When wine-making in the southwest Capes Region was first mooted it was recommended that only two grape varieties should be considered; Cabernet Sauvignon and Rhine Riesling. At the time there was a Shiraz glut and a vine pull scheme in progress in South Australia.
Tasting Nebbiolo in the village of Barolo in 2011 brought tears to the eyes. I saw characters in the wine I had never seen despite the fact that I had been making wine from Nebbiolo for twelve years. Our Nebbiolo is no slouch. At a retrospective in late 2016 we thought the 2000 to 2003 vintages quite lovely, perhaps the most outstanding wines we have ever made albeit very different to the Barolo that you find in Piedmont.
I have climbed the Hill of Hermitage in summer, amidst vines that have been in cultivation for 1000 years, each vine tied to a stake with strands of straw. I have drunk Merlot over lunch at Petrus in Autumn and Riesling in the Rheingau in September when the vines are golden...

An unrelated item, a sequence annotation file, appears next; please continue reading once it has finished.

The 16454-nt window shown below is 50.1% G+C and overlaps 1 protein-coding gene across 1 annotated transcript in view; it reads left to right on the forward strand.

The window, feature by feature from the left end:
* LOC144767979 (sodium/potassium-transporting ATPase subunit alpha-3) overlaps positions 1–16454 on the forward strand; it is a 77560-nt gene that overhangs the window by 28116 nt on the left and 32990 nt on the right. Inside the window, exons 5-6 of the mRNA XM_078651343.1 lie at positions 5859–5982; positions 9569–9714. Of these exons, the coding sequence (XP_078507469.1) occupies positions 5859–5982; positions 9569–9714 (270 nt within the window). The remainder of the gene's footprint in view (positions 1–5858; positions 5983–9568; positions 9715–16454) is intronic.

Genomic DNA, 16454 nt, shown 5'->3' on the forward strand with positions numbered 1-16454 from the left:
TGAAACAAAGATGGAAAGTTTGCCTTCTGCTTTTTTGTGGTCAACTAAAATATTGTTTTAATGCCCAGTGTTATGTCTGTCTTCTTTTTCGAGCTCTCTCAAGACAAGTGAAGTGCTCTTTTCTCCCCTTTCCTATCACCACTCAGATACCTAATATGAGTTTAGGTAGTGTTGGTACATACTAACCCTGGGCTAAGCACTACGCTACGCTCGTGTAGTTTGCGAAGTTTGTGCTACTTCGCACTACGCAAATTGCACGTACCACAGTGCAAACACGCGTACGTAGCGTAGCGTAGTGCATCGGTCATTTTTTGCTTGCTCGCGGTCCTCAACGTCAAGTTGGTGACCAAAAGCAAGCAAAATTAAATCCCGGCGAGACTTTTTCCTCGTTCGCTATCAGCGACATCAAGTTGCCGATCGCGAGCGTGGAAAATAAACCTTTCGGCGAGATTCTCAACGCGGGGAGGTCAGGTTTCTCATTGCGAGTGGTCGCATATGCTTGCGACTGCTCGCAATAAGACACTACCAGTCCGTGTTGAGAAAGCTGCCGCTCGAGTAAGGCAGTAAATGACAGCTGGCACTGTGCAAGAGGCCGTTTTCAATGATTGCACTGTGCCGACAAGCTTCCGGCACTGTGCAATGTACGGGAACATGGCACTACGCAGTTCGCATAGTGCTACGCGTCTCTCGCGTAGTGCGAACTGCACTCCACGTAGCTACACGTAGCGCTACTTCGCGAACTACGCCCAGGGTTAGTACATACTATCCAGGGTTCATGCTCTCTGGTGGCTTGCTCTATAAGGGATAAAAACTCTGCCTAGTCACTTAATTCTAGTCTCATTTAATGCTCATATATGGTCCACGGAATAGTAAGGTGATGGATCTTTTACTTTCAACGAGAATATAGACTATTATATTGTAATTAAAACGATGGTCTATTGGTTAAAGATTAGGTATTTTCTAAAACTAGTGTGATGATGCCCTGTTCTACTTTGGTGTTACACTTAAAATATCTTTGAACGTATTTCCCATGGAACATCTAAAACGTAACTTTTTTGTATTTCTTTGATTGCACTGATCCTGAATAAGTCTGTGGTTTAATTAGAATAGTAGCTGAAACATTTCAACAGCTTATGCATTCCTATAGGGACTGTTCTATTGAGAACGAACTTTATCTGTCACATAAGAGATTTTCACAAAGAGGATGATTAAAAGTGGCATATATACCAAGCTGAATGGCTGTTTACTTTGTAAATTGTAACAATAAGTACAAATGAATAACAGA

But, I don’t get excited by doing old stuff. By 1978 I could drink wines made from those very early plantings of Cabernet and Riesling. Nobody knew at that time what would be good or great. I wanted to find out.
That’s why we are ‘unusual’ at Happs. I am the sort of fellow who likes to wake in the morning with a project in mind.